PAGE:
About Nova Albion
The quartet's early years was a time of intense experimentation, exploring their interpersonal chemistry and forging a cohesive sound. They wrote collectively, with songs evolving almost wholly from jams. They emerged from seclusion calling themselves Music for Animals and spent the next seven years writing, recording and touring. During that time, they released several albums, slowly moving away from the free form excursions of their early days to a more focused pop sound. The songs on Nature show the band taking their craft to a more emotional place and become the soundtrack for their new beginning.
On the Nature EP, the quartet¹s superb musicianship and dedication to the art of songwriting is obvious. "Bones Will Grow" opens the record with a rush of big, chiming guitars and Martinovich's soulful wail that explodes into a soaring inspirational chorus. A powerful funk/rock beat and delicate pizzicato strings introduce "City Streets," a love song that describes the tension between passion and paranoia that many lovers face in the modern, technologically driven world. A slippery descending guitar line introduces "Don't Forget My Name," a pop confection dealing with the familiar theme of infidelity. Martinovich's vocals achingly harmonize in the chorus, a plea for reconciliation that goes unheard as the relationship slowly sputters out. The epic "To the Ocean" closes the set with an intense meditation on the struggle to find meaning within the inherent limitations of life. Quiet, twinkling keyboards and subtle shimmering guitar arpeggios alternate with a thumping backbeat that drives the music to a jarring conclusion of cacophonous guitar noise.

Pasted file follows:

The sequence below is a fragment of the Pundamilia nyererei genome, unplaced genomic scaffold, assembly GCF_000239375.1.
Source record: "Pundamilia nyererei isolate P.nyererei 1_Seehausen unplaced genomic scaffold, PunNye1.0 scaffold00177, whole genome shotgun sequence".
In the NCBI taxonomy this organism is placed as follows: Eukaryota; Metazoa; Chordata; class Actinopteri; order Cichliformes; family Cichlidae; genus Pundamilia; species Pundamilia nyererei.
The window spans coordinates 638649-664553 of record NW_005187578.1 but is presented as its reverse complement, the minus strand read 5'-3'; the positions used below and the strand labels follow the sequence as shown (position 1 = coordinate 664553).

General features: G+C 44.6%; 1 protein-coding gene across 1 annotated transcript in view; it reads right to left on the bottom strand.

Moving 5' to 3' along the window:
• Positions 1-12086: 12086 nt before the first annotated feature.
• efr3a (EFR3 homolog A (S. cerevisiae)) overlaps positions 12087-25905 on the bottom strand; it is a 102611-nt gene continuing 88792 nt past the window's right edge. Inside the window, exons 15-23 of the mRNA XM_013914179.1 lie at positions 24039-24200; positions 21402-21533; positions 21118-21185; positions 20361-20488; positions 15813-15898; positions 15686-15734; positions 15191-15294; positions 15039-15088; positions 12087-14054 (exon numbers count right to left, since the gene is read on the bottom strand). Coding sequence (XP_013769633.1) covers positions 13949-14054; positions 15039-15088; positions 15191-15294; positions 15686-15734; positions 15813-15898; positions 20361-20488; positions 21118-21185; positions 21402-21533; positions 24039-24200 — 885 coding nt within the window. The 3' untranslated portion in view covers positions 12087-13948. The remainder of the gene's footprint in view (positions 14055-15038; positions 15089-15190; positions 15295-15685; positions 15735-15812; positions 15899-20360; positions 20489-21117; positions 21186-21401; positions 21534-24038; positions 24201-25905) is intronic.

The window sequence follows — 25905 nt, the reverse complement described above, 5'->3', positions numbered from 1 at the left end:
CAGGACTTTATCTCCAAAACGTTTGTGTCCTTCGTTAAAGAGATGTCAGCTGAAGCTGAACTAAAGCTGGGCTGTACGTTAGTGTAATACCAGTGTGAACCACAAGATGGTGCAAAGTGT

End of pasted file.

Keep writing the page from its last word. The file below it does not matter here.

"To us, Nature represents impermanence, the struggle of making painful decisions and living with those realities and the desire to not be forgotten," Bray says. "We chose the title because we can't get away from nature. Our method of writing works best when we're not speaking, but relying on the non verbal, abstract nature of playing music together."